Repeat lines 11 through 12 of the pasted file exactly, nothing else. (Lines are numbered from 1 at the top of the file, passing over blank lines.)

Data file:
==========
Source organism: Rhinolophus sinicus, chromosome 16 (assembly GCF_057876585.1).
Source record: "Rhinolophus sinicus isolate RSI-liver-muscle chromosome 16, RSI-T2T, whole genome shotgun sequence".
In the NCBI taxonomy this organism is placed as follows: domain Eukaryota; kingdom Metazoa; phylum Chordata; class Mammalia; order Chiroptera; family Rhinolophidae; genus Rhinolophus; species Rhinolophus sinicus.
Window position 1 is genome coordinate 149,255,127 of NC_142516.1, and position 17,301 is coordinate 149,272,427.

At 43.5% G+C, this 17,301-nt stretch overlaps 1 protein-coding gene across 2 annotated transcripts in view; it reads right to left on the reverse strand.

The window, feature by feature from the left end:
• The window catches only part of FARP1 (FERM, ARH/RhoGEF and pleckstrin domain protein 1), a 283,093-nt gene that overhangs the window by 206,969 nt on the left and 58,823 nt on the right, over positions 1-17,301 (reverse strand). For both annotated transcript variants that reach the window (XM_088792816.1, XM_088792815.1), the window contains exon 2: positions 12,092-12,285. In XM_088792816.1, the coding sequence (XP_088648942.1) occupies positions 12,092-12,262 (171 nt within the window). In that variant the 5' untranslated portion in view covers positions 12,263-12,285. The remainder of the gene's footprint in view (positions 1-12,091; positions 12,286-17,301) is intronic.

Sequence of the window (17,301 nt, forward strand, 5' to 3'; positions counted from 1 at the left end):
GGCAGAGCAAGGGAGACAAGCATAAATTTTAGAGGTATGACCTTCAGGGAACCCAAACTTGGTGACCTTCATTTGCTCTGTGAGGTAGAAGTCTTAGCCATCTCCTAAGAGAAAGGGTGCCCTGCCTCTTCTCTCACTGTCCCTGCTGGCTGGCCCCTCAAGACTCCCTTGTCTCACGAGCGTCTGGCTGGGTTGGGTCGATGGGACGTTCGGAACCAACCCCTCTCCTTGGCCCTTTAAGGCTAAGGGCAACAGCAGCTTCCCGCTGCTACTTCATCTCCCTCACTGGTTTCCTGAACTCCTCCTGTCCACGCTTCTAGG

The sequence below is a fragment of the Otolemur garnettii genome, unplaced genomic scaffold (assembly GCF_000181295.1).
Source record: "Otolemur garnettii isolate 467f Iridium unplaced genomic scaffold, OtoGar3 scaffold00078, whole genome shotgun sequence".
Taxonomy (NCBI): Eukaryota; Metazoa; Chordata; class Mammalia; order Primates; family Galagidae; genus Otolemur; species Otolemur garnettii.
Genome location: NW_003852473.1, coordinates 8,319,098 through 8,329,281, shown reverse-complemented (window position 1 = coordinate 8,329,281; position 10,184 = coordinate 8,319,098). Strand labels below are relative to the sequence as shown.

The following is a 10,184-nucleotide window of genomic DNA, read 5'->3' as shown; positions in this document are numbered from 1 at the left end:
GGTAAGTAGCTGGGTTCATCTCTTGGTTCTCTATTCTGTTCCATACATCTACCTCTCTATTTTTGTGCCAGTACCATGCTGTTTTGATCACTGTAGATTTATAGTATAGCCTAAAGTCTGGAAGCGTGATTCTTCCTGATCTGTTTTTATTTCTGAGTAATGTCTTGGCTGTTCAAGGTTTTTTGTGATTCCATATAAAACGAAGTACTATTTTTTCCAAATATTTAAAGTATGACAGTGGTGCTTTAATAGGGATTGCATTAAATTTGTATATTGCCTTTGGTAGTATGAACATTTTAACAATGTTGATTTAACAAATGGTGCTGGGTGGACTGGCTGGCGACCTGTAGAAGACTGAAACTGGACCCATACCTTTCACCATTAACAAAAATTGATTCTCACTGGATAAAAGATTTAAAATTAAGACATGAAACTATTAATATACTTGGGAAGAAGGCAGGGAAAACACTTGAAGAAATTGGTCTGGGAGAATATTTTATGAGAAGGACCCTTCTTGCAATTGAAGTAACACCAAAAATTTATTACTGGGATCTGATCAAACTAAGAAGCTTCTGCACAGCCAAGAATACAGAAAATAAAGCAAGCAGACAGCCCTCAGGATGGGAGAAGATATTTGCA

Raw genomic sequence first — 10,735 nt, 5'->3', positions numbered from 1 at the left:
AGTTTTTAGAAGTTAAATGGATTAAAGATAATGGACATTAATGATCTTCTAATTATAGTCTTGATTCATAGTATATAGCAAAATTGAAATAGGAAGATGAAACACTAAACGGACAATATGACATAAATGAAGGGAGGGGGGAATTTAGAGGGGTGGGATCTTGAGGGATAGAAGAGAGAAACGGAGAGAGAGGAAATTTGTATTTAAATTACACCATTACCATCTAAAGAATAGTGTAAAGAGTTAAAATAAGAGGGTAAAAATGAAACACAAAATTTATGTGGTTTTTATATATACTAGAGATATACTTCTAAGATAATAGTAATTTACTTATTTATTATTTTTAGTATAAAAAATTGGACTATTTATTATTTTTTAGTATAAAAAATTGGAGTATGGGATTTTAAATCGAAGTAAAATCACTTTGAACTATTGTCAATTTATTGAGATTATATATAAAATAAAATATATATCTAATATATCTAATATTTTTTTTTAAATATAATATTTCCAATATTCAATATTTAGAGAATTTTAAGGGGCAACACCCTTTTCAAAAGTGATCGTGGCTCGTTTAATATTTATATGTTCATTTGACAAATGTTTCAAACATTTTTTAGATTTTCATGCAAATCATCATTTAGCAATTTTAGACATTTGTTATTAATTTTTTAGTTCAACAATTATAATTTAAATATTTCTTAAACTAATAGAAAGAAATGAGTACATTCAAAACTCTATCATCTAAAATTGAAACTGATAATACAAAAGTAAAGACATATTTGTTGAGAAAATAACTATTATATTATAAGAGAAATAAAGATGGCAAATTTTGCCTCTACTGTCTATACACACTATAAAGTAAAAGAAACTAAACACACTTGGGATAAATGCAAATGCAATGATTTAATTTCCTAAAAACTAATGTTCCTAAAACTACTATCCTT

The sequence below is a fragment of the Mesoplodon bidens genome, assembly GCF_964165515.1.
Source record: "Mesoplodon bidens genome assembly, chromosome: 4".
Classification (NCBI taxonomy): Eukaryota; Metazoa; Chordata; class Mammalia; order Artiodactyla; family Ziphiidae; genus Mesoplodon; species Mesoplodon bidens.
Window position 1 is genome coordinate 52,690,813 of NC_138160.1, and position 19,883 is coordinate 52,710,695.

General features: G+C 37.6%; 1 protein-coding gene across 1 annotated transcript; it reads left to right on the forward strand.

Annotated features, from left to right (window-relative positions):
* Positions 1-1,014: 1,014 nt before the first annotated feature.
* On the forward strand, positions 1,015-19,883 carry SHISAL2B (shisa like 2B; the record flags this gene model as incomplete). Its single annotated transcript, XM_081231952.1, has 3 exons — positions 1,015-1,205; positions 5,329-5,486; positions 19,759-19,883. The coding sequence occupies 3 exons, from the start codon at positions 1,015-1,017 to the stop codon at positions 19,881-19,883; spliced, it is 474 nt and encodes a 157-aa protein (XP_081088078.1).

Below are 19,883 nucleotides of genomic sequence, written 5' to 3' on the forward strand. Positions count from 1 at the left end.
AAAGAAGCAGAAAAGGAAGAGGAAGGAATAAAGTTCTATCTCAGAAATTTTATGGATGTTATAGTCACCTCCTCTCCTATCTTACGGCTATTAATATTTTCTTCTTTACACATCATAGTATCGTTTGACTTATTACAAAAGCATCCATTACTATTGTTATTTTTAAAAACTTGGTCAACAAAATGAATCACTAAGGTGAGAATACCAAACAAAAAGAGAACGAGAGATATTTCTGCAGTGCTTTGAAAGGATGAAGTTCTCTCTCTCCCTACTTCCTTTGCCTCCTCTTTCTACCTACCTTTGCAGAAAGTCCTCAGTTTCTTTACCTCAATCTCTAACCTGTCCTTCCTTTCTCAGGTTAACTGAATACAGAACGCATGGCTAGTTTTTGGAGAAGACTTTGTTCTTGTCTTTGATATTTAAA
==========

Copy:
Source record: "Otolemur garnettii isolate 467f Iridium unplaced genomic scaffold, OtoGar3 scaffold00078, whole genome shotgun sequence".
Taxonomy (NCBI): Eukaryota; Metazoa; Chordata; class Mammalia; order Primates; family Galagidae; genus Otolemur; species Otolemur garnettii.